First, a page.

My son gets a rash around his mouth any time he eats some thing with red dye in it. It is like everywhere his saliva hits turns in to a red rash for a few days. I try and avoid the foods that I know will cause a problem and I also wash his face immediately after he eats some thing that could cause a problem. Have you kept a log of what your son eats and compare it to when he gets hives? If you have determined it is the red dye the only suggestion I have is to avoid those foods if you can.
S.F. answers from Fort Wayne on April 18, 2008
Pediatricians are not any good with food or any type of allergy. You need to take your little one to an allergist. In Fort Wayne there's Ear, Nose, and Throat and The Allergy Center. Both businesses have offices on the North and South sides of town.
An allergist can tell you what to look out for, what to do when a reaction occurs, prescribe meds, and do testing for other conditions or causes. Peds are just not as thorough at allergies, so see an allergist.
S.B. answers from Youngstown on April 17, 2008
I myself am allergic to red dye #40. FD & C Red #40 is 99% coal tar derivatives, which is pretty disgusting to think about. I break out in hives and get a terrible stomachache if I eat it. It is in so many things that you would not imagine it would be in, even things that are not red--some blueberry yogurts contain red #40!! I have heard of kids having a hyperactive reaction to it as well.
This dye is also in a lot of soaps/cosmetics, cleaners, detergents, etc. The best thing you can do is watch out for the dye in anything you expose your son to.
I know it's a pain to have to check ingredients, but it's necessary to avoid the reaction to it. Also, talk to your son's pediatrician about the proper dose of Benadryl, which may be necessary to control the hives. Just make sure you use the dye free formula; I believe that the pink liquid contains red #40. If you have to, have your son referred to an allergist. Good luck!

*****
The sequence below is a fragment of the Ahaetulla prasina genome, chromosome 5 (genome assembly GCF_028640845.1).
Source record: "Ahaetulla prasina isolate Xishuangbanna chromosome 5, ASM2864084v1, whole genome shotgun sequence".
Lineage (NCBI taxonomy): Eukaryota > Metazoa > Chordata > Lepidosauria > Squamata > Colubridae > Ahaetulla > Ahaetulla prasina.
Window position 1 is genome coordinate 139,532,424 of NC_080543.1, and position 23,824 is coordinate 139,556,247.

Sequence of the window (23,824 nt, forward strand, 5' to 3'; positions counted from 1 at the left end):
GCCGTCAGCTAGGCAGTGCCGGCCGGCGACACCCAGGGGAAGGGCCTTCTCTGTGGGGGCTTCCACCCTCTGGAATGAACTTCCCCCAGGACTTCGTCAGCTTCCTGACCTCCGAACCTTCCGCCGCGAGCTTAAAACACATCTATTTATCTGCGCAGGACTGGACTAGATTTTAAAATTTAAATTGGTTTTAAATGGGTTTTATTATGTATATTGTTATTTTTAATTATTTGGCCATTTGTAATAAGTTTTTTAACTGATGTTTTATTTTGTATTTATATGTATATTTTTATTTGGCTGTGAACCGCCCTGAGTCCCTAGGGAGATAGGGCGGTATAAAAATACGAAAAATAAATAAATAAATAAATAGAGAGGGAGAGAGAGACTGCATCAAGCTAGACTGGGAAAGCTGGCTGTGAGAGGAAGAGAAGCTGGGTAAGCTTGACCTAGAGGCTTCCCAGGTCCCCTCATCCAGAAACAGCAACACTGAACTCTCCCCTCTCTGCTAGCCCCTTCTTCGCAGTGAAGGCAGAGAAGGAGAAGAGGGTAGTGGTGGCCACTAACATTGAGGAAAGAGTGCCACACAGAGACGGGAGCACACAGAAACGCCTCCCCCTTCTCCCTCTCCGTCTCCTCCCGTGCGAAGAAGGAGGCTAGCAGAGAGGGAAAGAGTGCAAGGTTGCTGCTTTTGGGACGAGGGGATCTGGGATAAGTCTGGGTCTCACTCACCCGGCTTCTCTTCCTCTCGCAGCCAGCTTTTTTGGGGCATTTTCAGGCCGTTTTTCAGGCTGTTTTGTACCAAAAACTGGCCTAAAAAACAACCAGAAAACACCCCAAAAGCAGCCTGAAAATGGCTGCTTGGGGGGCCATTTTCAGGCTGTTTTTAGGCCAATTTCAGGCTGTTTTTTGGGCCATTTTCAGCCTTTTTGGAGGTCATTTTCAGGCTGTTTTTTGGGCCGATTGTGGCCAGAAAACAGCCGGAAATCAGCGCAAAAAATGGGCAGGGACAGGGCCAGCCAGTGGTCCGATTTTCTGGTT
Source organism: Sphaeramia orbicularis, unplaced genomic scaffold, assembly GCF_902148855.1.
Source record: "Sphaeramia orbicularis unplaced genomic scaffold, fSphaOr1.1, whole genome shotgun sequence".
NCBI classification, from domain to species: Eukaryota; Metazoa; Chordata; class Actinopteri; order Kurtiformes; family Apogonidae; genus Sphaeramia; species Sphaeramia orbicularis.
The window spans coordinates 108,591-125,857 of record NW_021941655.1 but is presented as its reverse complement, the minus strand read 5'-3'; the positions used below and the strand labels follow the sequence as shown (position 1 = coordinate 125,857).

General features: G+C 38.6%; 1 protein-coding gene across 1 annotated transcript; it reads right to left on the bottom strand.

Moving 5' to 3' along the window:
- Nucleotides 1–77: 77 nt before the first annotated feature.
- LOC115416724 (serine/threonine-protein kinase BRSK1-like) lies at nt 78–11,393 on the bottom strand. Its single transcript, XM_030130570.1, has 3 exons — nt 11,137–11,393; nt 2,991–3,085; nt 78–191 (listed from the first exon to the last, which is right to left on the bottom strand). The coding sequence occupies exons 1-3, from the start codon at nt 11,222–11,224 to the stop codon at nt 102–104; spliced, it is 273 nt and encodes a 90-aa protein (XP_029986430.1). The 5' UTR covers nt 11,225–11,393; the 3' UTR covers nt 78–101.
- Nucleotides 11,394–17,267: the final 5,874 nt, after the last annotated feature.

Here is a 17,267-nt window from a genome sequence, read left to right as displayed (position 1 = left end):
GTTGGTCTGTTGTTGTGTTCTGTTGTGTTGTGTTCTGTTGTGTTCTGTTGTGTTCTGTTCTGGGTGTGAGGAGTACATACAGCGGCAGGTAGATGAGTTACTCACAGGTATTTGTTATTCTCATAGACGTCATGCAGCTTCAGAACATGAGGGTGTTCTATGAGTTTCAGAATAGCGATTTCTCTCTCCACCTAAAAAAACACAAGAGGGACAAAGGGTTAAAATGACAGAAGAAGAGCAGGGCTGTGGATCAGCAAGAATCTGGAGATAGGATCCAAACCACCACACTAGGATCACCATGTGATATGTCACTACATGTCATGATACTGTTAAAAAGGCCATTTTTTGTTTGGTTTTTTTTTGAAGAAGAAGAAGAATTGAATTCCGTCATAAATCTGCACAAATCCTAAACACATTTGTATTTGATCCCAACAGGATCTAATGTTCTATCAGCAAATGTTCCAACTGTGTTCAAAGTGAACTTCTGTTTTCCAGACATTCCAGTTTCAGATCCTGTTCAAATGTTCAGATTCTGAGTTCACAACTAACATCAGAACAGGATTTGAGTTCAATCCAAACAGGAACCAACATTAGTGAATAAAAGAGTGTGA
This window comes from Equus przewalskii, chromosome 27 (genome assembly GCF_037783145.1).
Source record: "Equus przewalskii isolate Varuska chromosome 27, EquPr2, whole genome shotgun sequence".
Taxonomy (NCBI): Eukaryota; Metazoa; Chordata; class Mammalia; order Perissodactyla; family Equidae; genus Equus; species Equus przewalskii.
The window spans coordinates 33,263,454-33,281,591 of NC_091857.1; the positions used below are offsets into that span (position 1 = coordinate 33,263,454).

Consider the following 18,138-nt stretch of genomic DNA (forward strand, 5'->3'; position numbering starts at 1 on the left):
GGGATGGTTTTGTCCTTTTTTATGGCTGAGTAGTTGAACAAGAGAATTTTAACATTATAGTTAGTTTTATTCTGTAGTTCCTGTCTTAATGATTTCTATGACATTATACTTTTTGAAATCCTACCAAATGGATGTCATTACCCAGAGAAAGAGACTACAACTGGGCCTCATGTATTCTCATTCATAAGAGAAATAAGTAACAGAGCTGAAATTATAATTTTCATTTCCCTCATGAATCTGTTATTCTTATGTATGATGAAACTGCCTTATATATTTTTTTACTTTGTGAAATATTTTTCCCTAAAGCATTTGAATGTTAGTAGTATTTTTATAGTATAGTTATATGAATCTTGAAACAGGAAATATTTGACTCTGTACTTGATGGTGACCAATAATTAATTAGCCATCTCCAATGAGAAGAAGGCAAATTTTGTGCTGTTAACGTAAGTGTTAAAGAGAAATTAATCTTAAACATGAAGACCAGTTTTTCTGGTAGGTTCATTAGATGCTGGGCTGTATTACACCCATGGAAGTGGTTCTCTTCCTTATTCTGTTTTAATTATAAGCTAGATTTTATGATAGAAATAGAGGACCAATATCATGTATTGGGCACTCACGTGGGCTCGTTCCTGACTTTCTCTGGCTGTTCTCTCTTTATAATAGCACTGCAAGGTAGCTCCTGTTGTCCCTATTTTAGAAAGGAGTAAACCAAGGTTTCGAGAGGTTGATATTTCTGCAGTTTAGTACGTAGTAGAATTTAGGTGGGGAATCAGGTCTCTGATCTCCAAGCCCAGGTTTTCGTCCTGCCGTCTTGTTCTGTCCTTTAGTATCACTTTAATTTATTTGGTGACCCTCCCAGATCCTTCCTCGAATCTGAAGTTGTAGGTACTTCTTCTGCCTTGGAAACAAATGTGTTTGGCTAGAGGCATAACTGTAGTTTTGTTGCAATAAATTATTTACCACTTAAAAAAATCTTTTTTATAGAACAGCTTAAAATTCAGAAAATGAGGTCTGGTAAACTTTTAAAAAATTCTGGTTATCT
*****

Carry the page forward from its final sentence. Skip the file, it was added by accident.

M.B. answers from Steubenville on April 17, 2008
my 5 year old daughter is allergic to red food dye also. we make sure she doesn't eat anything with it in it. also, purple cabbage does the same thing to her. she only gets red welts on her face. if she does eat something that has it in it, our pediatrician told us to give her a dose of benedryl. that usually clears it up. also, i've found that is we know there is no way of avoiding the dye, we give her the benedryl beforehand, and it keeps it from showing up. hope this helps
H.H. answers from Cincinnati on April 17, 2008
Hi, C. --
My daughter has Red Dye #40 allergy, and every time I talk about this subject, I start getting mad. We only realized she had this allergy after she had a reaction to children's MEDICATION! Of all the ridiculous things to contain any thing extra -- especially a KNOWN allergen for children!! When my pediatrician identified that as the culprit, I was absolutely furious! We'd always purchased dye-free products for her but had gone to a different grocery store where they'd not been available and just picked up a different version of her usual medicine -- I think I was Children's Advil.
Anyway, it's utterly stupid that any colorants would be used in products for INFANTS, as if those babies care what color their meds are!!
So, we have learned to be very aware of the ingredients in things, and yes, we do have to read packaging. Red dye is everywhere... even in things like "fruit snacks" and things where you'd not think it would possibly be necessary. Obviously, punch and other stuff like that has red dye, and candies do, as well. Medications are one culprit people probably don't often think of.